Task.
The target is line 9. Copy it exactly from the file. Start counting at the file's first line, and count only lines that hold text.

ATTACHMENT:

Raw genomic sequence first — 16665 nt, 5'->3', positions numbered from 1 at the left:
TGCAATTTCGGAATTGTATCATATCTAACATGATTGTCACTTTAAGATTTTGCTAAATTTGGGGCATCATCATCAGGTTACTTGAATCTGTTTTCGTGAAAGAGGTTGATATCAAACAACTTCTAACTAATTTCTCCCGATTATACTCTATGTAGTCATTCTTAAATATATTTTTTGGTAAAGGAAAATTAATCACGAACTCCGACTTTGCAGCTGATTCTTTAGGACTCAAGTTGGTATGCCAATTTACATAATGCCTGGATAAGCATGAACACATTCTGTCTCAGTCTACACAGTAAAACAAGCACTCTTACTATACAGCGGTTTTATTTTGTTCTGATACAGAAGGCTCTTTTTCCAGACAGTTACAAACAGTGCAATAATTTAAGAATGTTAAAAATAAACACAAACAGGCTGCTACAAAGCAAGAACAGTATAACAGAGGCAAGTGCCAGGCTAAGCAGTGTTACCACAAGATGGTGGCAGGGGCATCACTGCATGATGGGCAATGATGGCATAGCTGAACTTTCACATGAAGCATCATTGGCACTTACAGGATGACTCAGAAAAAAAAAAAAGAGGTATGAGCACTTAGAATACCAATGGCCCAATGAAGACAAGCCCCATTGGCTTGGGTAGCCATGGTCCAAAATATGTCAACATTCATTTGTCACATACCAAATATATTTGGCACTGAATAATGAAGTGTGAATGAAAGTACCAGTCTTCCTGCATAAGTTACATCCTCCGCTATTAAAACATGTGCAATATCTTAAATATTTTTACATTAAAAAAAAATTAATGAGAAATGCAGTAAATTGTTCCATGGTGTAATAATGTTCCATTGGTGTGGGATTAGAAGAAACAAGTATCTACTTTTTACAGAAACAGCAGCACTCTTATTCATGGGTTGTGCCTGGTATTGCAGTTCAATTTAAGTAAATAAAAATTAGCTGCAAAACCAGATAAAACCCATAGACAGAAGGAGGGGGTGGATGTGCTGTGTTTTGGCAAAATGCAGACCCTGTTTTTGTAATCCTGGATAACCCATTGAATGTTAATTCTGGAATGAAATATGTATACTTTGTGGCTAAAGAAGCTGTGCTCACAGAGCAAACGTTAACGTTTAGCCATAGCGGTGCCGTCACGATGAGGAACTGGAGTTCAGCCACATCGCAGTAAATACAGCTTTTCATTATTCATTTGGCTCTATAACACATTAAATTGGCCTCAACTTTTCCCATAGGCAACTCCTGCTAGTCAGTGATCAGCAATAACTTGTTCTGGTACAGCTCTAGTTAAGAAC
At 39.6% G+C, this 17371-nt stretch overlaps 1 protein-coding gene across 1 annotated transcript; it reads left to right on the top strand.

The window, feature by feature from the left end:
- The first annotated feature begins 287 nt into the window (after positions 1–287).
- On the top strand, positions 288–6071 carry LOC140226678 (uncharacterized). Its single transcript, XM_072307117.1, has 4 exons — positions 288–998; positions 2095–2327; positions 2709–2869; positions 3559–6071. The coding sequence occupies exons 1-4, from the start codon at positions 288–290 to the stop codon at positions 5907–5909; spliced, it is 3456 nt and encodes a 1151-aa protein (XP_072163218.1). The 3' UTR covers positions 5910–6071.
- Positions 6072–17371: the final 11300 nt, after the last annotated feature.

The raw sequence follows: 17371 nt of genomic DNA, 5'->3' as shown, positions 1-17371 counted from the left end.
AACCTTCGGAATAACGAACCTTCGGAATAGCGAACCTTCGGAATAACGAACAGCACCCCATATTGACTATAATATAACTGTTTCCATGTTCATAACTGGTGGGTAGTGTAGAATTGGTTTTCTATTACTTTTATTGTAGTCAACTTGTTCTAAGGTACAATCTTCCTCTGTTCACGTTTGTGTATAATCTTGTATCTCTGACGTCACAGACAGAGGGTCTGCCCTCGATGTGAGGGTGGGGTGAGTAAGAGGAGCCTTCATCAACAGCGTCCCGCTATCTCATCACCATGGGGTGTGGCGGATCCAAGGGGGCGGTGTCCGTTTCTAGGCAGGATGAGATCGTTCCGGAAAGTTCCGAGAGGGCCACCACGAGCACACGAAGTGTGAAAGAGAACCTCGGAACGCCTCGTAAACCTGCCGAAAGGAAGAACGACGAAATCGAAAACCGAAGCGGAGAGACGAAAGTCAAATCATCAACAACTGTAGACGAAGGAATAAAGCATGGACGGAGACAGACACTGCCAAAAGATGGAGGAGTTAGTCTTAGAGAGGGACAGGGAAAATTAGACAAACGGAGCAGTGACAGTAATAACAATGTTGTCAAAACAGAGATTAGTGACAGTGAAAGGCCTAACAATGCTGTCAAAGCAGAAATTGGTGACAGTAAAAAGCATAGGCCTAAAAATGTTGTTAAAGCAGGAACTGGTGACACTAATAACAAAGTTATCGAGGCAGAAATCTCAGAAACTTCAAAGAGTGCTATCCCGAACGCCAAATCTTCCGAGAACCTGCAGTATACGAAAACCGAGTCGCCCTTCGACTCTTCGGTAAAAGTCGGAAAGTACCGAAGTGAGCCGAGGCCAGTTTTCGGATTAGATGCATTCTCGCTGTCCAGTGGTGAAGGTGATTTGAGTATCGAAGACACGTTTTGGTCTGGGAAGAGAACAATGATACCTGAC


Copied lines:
AACCTTCGGAATAACGAACCTTCGGAATAGCGAACCTTCGGAATAACGAACAGCACCCCATATTGACTATAATATAACTGTTTCCATGTTCATAACTGGTGGGTAGTGTAGAATTGGTTTTCTATTACTTTTATTGTAGTCAACTTGTTCTAAGGTACAATCTTCCTCTGTTCACGTTTGTGTATAATCTTGTATCTCTGACGTCACAGACAGAGGGTCTGCCCTCGATGTGAGGGTGGGGTGAGTAAGAGGAGCCTTCATCAACAGCGTCCCGCTATCTCATCACCATGGGGTGTGGCGGATCCAAGGGGGCGGTGTCCGTTTCTAGGCAGGATGAGATCGTTCCGGAAAGTTCCGAGAGGGCCACCACGAGCACACGAAGTGTGAAAGAGAACCTCGGAACGCCTCGTAAACCTGCCGAAAGGAAGAACGACGAAATCGAAAACCGAAGCGGAGAGACGAAAGTCAAATCATCAACAACTGTAGACGAAGGAATAAAGCATGGACGGAGACAGACACTGCCAAAAGATGGAGGAGTTAGTCTTAGAGAGGGACAGGGAAAATTAGACAAACGGAGCAGTGACAGTAATAACAATGTTGTCAAAACAGAGATTAGTGACAGTGAAAGGCCTAACAATGCTGTCAAAGCAGAAATTGGTGACAGTAAAAAGCATAGGCCTAAAAATGTTGTTAAAGCAGGAACTGGTGACACTAATAACAAAGTTATCGAGGCAGAAATCTCAGAAACTTCAAAGAGTGCTATCCCGAACGCCAAATCTTCCGAGAACCTGCAGTATACGAAAACCGAGTCGCCCTTCGACTCTTCGGTAAAAGTCGGAAAGTACCGAAGTGAGCCGAGGCCAGTTTTCGGATTAGATGCATTCTCGCTGTCCAGTGGTGAAGGTGATTTGAGTATCGAAGACACGTTTTGGTCTGGGAAGAGAACAATGATACCTGAC